Human nature attracts us to horrible things. We’re instantly drawn to the stories about murders, disease, and disasters. A news reporter can announce a huge donation to a charity, a miraculous recovery or the newest recipient of the Nobel Peace Prize, and we’ll just stare at the screen as it goes in one ear and right out the other. But the moment that they mention something painstakingly horrible, our spines straighten, we lean forward, and we instantly grab the remote to turn up the volume.
So much of the recent news has been negative and it’s made us ignore all of the positive things that are going on. Each day, it seems that something more can be said about Isis and the spread of Ebola. This news distribution, while necessary, is blocking out the mere idea of good news.
Many studies have supported the claim that we are more attracted to bad news and there is a reason for it. Our brains are structured with two different locations for positive and negative reactions; the left hemisphere focuses on positive information whereas the right hemisphere focuses on negative information. According to Psychology Today, the triggers in the negative portions of our brains are much more sensitive than those in the positive areas.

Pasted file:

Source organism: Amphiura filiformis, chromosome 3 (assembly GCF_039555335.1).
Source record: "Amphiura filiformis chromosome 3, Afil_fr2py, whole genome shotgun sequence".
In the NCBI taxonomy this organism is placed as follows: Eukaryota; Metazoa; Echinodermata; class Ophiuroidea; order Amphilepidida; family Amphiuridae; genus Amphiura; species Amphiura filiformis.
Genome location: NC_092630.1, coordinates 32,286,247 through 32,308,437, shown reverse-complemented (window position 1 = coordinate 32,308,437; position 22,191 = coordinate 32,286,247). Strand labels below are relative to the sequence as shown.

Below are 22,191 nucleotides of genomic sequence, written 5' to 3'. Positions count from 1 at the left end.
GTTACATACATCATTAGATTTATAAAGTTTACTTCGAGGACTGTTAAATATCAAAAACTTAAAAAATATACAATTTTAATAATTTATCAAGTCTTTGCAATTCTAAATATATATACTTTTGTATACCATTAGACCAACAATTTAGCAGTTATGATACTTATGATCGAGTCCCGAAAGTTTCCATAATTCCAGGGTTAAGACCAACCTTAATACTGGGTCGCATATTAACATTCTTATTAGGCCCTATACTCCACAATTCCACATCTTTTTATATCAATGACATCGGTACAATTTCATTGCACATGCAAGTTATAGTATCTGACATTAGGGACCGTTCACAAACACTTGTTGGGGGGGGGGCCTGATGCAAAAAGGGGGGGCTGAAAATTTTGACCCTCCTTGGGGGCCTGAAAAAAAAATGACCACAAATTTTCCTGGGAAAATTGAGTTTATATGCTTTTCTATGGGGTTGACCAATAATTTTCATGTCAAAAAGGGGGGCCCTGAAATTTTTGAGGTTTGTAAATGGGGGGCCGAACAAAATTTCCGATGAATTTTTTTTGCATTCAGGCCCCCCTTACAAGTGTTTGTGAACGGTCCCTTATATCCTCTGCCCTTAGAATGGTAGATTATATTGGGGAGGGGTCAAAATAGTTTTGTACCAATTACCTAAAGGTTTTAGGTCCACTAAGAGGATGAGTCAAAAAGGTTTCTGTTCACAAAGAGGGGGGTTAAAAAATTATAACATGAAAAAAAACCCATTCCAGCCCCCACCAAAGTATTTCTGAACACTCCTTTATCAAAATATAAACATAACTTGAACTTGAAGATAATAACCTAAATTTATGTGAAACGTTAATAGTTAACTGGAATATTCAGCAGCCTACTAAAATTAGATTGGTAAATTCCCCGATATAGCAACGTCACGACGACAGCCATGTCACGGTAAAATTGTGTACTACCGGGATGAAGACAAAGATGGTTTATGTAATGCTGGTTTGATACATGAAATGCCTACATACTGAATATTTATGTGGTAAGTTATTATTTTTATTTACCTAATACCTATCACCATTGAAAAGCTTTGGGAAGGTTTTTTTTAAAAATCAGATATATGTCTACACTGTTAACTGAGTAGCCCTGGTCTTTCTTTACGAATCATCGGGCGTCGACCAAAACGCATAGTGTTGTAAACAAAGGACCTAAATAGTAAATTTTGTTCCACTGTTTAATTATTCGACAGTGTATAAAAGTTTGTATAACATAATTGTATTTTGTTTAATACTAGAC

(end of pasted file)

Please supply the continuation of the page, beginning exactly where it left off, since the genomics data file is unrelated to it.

Researchers also believe that evolution plays a role in our natural attraction to bad news. There is a theory that we currently pay more attention to negative situations because it often presented a life or death situation while humans were evolving. We needed to immediately respond to negative discoveries in order to survive, whereas positive news was not as dire. Our brains are still wired to care more about the threat of danger than the joy of good news.
However, according to scientists, we can change the way we think. It might take time, but if we try to focus on the good news and stay positive, eventually we could rewire our brains and rid ourselves of this nasty habit we all have. If we don’t do something, we’re eventually going to let the negative news consume us. There is so much negativity that we need to take a step back before we forget everything that is good.